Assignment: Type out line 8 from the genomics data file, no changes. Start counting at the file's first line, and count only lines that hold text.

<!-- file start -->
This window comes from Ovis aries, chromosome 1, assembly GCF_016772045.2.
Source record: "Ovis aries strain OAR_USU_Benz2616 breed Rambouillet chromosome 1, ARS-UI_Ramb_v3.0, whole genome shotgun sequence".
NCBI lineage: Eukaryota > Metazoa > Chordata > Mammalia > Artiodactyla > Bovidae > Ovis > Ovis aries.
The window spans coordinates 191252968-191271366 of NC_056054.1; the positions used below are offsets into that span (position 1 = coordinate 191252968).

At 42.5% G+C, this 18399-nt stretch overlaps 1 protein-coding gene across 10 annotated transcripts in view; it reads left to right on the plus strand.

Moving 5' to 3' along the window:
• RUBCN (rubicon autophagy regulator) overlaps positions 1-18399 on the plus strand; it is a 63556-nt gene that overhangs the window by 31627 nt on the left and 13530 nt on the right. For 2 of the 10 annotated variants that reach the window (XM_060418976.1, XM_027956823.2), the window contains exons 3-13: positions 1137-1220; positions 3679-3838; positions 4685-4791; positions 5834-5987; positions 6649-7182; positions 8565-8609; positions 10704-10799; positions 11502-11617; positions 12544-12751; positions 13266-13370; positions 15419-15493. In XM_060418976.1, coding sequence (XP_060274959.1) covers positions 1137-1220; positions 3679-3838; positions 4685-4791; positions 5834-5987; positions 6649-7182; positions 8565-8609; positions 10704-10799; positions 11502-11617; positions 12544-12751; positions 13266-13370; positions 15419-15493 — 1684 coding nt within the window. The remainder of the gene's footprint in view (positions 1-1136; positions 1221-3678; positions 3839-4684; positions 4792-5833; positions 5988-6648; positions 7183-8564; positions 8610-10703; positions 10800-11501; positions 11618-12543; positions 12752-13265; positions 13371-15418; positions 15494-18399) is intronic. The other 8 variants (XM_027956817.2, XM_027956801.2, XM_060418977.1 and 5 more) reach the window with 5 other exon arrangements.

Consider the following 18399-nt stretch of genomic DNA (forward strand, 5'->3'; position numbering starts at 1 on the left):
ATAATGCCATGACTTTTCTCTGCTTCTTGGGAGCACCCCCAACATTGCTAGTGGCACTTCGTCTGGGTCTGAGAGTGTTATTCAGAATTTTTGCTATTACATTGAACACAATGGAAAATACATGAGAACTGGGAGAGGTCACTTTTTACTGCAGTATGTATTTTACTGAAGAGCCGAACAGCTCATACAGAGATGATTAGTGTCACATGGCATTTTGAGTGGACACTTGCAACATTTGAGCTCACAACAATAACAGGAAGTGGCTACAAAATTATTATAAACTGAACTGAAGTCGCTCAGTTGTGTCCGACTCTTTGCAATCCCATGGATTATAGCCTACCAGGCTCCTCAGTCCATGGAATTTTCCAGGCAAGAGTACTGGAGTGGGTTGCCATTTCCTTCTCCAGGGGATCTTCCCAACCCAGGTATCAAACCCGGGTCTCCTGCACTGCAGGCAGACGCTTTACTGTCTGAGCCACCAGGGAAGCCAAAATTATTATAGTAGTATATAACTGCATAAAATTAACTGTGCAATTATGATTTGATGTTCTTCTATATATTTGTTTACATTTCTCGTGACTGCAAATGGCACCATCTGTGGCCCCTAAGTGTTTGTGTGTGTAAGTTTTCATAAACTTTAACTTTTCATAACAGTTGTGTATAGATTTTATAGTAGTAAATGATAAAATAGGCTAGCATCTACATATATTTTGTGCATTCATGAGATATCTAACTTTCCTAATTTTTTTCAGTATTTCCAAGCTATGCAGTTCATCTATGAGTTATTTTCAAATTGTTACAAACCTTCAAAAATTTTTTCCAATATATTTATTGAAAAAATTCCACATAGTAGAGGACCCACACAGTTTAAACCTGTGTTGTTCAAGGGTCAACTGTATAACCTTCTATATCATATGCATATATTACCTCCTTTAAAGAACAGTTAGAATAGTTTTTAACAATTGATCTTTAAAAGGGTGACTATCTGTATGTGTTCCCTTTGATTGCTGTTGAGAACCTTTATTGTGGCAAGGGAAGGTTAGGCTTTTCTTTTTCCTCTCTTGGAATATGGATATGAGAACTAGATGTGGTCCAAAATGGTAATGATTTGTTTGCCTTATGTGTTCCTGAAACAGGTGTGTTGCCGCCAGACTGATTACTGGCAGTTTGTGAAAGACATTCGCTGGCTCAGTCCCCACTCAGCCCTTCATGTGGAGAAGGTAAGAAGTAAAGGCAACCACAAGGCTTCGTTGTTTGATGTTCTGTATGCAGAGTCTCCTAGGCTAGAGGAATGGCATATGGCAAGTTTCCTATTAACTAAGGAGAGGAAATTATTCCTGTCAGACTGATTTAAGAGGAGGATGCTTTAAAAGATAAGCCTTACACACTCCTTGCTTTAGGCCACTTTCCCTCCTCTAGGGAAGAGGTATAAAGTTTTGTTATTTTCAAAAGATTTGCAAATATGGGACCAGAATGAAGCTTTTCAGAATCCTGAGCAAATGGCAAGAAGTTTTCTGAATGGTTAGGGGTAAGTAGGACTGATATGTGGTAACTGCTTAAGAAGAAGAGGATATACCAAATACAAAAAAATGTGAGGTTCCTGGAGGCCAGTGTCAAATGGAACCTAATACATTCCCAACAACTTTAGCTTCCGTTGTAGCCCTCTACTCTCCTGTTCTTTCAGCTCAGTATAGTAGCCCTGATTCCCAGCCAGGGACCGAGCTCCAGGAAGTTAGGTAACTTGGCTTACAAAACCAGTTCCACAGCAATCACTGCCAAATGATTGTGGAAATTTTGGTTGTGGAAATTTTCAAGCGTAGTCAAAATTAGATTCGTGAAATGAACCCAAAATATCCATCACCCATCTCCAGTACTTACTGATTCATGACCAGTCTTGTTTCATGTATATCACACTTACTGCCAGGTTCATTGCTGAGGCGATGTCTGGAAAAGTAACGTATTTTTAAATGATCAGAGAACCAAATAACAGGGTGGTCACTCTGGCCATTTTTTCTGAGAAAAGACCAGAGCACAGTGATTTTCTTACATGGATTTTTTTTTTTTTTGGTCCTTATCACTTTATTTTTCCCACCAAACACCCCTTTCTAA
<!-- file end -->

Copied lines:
Consider the following 18399-nt stretch of genomic DNA (forward strand, 5'->3'; position numbering starts at 1 on the left):